South Korea and the United States began a joint military exercise as scheduled Monday, sources said, even though North Korea has strongly complained against the maneuvers and rattled its sabers with a series of missile launches.
The "crisis management staff training" kicked off earlier in the day as a preliminary session in the runup to the command post exercise (CPX) aimed at strengthening the allies' combined posture and capabilities to cope with contingencies on the Korean Peninsula, according to the sources.
The staff training is expected to last until around Thursday, and the main part of the exercise is set to run from Sunday for about two weeks, they added.
How many service personnel were involved from both sides and the exact duration, as well as the official name of the exercise, were not available, as neither Seoul nor Washington officially disclosed details in an apparent effort not to provoke Pyongyang.
"Preparations are underway for a combined exercise this year to verify our basic operational capabilities for the transfer of wartime operational control (OPCON) (from Washington)," defense ministry spokesperson Choi Hyun-soo told a regular briefing, without further elaborating.
The summertime exercise was supposed to be named "19-2 Dong Maeng," following a similar exercise launched in March under the name of Dong Maeng exercise as a replacement for their springtime Key Resolve and Foal Eagle exercises.
But the sources have said the allies may drop the word "Dong Maeng" this time, which means alliance in English, in consideration of North Korea, adding that Seoul and Washington could officially announce details related to the exercise when US Secretary of Defense Mark Esper visits Seoul for talks with Defense Minister Jeong Kyeong-doo on Friday.
North Korea has warned against such a combined exercise.
Last month, Pyongyang said the push for the 19-2 Dong Maeng combined exercise would negatively affect its efforts for working-level nuclear talks with Washington.
On July 26, the North also said that the two short-range ballistic missiles it fired the previous day were a "solemn warning" against the planned drill and Seoul's purchase of high-tech fighter jets from the US The North then carried out two additional rounds of tests in a week involving short-range missiles.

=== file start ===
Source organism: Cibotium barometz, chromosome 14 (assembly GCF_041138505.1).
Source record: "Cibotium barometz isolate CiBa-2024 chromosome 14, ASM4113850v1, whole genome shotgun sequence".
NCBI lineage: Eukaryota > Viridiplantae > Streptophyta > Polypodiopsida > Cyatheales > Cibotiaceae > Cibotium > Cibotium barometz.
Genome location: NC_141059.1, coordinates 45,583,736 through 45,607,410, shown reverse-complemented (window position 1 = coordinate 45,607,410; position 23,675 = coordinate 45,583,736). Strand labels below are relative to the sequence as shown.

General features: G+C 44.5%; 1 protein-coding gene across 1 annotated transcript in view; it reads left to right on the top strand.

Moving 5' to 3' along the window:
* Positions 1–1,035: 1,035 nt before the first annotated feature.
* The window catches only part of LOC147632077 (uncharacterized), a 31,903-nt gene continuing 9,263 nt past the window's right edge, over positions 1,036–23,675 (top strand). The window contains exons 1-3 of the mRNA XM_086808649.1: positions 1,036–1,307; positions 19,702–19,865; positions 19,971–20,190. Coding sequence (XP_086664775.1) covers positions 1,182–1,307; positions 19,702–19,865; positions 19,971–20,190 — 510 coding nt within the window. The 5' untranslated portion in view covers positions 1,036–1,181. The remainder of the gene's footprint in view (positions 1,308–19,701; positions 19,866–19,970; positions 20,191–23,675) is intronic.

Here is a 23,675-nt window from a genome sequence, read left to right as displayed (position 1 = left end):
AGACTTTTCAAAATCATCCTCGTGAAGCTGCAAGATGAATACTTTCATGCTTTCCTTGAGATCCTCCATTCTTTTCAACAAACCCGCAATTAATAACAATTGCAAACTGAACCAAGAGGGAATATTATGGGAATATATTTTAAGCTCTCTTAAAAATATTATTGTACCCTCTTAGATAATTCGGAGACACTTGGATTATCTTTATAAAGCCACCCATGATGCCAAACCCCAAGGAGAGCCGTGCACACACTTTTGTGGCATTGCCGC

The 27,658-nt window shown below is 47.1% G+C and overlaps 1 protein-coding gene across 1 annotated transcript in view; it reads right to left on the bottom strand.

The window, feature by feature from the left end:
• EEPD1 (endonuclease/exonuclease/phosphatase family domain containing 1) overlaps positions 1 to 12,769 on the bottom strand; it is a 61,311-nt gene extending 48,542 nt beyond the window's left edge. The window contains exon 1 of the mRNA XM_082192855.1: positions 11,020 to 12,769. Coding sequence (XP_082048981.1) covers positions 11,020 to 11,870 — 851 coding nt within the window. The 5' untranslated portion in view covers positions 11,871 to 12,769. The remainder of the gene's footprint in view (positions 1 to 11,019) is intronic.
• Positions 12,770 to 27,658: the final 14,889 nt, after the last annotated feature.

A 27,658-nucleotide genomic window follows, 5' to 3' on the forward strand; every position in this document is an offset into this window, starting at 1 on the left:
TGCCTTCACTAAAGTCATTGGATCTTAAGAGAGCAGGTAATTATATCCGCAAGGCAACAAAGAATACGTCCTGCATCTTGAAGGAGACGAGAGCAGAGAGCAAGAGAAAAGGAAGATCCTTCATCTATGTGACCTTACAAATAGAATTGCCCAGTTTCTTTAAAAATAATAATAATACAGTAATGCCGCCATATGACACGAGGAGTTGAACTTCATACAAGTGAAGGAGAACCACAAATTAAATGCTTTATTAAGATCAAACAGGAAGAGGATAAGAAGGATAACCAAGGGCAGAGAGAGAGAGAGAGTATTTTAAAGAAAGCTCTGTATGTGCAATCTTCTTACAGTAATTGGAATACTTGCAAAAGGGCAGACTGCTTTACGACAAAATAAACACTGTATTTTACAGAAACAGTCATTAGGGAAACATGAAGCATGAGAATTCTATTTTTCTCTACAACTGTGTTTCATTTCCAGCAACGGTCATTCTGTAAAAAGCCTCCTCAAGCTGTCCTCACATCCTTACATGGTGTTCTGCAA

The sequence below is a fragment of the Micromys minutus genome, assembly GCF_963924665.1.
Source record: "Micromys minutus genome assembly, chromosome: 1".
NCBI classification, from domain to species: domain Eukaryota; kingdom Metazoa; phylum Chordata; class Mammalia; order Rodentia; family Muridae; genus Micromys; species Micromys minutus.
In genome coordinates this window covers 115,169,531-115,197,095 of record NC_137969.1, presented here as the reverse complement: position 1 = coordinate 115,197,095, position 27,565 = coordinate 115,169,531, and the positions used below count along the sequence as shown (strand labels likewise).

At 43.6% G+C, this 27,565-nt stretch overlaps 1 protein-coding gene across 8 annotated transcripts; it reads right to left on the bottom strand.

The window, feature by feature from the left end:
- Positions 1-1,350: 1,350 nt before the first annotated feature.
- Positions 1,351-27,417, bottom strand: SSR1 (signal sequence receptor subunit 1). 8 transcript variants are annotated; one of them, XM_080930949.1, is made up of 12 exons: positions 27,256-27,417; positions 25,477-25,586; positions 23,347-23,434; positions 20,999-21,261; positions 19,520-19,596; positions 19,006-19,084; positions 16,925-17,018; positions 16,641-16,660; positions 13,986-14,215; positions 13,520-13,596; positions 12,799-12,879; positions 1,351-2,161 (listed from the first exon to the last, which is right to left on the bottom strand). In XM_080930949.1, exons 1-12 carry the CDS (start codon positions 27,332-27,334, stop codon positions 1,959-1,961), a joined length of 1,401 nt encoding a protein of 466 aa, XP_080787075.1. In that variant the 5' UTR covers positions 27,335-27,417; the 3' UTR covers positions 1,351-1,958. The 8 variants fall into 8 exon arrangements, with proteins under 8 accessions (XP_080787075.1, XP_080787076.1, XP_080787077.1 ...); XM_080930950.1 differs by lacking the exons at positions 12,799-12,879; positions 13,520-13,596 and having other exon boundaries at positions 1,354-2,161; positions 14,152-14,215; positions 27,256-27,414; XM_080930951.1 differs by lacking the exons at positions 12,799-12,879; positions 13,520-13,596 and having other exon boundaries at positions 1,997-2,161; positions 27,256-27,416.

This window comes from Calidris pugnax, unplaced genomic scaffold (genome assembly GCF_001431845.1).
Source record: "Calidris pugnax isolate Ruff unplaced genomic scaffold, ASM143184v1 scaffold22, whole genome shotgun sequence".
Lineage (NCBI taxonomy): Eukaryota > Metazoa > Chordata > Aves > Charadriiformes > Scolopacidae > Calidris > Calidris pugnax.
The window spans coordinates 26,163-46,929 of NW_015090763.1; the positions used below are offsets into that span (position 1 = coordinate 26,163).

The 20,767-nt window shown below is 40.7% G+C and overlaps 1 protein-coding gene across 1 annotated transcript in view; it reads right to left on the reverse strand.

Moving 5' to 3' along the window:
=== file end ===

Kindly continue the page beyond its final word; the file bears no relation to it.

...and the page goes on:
"No specific or unusual moves by North Korean forces have been detected so far," a JCS officer said Monday, adding the South Korean military has ramped up surveillance and vigilance in case of additional launches from the North.
South Korea and the US have scrapped or scaled down large-scale joint military drills since last year to support ongoing peace efforts involving North Korea.
In order to test Seoul's initial operational capability (IOC) for the OPCON transfer, the August exercise is to be carried out under the envisioned platform of the future joint command, where a South Korean general will command the Combined Forces Command (CFC), with an American general taking the role of vice commander, according to the sources.
Currently, US Gen. Robert Abrams leads the CFC, as well as US Forces Korea and the United Nations Command.
The two sides have agreed on a "conditions-based" OPCON transition. The conditions are the South's capability to lead the allies' combined defense mechanism, its capacity for initial responses to the North's nuclear and missile threats and a stable security environment on the peninsula and in the region. (Yonhap)